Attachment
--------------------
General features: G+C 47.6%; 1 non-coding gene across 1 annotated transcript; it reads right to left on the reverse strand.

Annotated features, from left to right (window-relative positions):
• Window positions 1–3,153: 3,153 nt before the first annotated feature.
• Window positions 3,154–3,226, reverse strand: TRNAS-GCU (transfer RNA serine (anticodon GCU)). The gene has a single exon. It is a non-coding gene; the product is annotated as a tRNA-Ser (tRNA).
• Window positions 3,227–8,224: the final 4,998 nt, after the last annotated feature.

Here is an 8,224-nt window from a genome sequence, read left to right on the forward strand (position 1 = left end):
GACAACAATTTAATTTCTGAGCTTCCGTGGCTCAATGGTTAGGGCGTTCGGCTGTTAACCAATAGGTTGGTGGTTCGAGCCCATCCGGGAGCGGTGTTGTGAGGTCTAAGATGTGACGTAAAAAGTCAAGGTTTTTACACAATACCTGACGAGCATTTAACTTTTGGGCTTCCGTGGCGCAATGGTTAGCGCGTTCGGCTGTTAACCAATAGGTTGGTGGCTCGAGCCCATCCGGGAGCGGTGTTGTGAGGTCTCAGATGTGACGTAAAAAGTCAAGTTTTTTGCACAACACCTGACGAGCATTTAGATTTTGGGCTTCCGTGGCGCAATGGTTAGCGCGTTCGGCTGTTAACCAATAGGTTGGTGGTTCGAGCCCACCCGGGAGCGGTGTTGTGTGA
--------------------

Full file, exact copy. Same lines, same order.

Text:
General features: G+C 47.6%; 1 non-coding gene across 1 annotated transcript; it reads right to left on the reverse strand.

Annotated features, from left to right (window-relative positions):
• Window positions 1–3,153: 3,153 nt before the first annotated feature.
• Window positions 3,154–3,226, reverse strand: TRNAS-GCU (transfer RNA serine (anticodon GCU)). The gene has a single exon. It is a non-coding gene; the product is annotated as a tRNA-Ser (tRNA).
• Window positions 3,227–8,224: the final 4,998 nt, after the last annotated feature.

Here is an 8,224-nt window from a genome sequence, read left to right on the forward strand (position 1 = left end):
GACAACAATTTAATTTCTGAGCTTCCGTGGCTCAATGGTTAGGGCGTTCGGCTGTTAACCAATAGGTTGGTGGTTCGAGCCCATCCGGGAGCGGTGTTGTGAGGTCTAAGATGTGACGTAAAAAGTCAAGGTTTTTACACAATACCTGACGAGCATTTAACTTTTGGGCTTCCGTGGCGCAATGGTTAGCGCGTTCGGCTGTTAACCAATAGGTTGGTGGCTCGAGCCCATCCGGGAGCGGTGTTGTGAGGTCTCAGATGTGACGTAAAAAGTCAAGTTTTTTGCACAACACCTGACGAGCATTTAGATTTTGGGCTTCCGTGGCGCAATGGTTAGCGCGTTCGGCTGTTAACCAATAGGTTGGTGGTTCGAGCCCACCCGGGAGCGGTGTTGTGTGA